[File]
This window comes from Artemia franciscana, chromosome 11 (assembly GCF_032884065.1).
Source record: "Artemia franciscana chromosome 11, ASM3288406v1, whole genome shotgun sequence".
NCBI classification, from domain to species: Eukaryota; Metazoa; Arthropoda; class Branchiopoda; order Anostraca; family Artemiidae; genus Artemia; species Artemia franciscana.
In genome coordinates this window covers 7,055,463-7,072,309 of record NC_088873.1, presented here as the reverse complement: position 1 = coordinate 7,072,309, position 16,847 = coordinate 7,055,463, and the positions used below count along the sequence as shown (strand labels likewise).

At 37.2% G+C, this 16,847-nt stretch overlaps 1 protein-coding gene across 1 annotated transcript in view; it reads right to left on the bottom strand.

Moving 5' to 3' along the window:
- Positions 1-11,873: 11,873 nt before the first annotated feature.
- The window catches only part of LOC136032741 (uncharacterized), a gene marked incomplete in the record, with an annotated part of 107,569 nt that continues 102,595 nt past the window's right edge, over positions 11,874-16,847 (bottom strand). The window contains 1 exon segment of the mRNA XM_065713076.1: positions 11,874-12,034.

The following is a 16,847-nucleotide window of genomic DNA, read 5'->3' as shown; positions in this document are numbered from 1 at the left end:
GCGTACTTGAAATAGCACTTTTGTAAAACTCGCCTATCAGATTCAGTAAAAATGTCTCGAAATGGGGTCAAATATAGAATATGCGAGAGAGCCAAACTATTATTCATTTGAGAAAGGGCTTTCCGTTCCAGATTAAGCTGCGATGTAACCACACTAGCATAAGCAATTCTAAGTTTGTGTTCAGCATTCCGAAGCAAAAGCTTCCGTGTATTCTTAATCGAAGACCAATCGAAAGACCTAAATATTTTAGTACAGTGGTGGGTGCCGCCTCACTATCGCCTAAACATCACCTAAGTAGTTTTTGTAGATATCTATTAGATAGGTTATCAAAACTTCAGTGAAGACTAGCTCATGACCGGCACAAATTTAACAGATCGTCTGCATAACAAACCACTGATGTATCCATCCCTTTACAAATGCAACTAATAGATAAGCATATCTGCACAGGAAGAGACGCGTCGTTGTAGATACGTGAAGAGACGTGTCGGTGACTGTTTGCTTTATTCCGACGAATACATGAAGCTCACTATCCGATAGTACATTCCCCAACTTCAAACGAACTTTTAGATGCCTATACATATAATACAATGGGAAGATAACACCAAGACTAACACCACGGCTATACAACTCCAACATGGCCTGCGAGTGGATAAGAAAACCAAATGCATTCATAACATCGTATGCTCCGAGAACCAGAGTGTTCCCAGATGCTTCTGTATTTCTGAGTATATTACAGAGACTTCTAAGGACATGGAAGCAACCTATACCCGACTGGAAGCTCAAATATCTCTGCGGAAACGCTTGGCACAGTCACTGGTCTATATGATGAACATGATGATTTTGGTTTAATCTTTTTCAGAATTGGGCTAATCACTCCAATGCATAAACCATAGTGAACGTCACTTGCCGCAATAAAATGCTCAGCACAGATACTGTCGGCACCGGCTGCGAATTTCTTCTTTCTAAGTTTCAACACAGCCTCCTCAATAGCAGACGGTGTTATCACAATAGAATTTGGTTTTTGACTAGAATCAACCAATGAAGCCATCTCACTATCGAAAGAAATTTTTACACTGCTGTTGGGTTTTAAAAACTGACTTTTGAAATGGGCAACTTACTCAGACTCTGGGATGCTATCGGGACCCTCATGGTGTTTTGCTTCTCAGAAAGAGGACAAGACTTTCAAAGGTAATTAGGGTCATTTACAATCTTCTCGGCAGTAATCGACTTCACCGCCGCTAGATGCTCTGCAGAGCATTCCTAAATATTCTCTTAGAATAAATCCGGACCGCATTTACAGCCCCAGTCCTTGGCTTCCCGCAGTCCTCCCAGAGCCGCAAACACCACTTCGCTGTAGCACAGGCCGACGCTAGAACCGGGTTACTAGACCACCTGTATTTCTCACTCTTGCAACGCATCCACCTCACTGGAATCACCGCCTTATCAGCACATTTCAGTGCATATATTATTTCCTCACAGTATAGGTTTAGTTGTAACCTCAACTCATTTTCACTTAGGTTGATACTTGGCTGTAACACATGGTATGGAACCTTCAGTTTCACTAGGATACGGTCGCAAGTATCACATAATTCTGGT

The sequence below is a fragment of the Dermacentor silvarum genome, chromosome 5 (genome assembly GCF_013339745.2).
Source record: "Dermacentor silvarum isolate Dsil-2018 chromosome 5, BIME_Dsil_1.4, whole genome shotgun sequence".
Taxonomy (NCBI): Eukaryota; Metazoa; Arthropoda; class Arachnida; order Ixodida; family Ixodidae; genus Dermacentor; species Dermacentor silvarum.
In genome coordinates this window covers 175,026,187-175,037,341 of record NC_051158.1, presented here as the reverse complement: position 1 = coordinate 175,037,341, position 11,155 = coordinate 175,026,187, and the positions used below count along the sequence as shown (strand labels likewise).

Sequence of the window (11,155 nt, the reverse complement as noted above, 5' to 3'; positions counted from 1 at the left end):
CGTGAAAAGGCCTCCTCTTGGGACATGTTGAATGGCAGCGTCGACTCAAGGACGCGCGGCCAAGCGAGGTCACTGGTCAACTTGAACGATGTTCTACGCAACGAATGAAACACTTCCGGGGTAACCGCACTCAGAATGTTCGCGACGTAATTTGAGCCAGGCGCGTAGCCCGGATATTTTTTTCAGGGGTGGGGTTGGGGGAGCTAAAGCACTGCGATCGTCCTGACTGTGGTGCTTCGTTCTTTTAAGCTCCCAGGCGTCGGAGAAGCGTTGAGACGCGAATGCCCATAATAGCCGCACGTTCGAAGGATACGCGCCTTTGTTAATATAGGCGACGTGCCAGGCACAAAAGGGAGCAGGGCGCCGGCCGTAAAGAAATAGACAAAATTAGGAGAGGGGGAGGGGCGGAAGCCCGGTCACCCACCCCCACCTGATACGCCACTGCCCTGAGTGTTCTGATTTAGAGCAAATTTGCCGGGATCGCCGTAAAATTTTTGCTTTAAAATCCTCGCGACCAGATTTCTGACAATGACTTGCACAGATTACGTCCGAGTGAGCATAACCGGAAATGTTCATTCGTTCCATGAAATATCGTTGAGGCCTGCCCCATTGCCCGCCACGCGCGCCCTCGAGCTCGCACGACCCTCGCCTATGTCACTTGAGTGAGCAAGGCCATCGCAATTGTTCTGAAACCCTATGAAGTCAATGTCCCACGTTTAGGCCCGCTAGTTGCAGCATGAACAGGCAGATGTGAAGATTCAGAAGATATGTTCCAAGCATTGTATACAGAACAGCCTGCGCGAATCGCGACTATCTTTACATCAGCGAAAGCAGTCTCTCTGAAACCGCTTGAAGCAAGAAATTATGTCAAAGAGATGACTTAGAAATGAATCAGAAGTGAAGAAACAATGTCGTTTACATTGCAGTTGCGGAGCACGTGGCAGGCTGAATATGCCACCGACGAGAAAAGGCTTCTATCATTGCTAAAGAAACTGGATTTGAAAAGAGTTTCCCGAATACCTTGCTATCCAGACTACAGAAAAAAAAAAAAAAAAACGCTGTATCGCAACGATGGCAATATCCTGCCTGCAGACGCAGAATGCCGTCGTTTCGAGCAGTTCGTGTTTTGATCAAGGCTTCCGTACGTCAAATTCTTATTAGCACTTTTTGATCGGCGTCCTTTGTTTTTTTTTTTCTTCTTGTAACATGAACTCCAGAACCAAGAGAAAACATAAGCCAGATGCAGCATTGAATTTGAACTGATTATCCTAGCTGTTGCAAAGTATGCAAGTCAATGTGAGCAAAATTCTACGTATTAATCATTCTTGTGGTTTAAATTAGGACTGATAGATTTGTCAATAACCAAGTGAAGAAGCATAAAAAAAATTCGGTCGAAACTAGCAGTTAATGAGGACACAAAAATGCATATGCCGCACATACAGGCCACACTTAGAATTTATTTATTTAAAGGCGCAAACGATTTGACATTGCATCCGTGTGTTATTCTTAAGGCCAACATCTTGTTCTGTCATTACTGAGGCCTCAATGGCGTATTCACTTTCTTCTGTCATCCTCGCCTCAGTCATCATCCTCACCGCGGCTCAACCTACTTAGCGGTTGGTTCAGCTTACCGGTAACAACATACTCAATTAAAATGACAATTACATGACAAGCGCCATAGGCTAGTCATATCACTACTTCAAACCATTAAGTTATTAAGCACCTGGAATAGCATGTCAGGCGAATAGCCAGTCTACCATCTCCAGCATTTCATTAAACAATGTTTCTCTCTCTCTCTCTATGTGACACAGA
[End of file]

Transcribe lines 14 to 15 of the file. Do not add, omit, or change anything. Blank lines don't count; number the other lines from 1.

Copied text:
In genome coordinates this window covers 175,026,187-175,037,341 of record NC_051158.1, presented here as the reverse complement: position 1 = coordinate 175,037,341, position 11,155 = coordinate 175,026,187, and the positions used below count along the sequence as shown (strand labels likewise).

Sequence of the window (11,155 nt, the reverse complement as noted above, 5' to 3'; positions counted from 1 at the left end):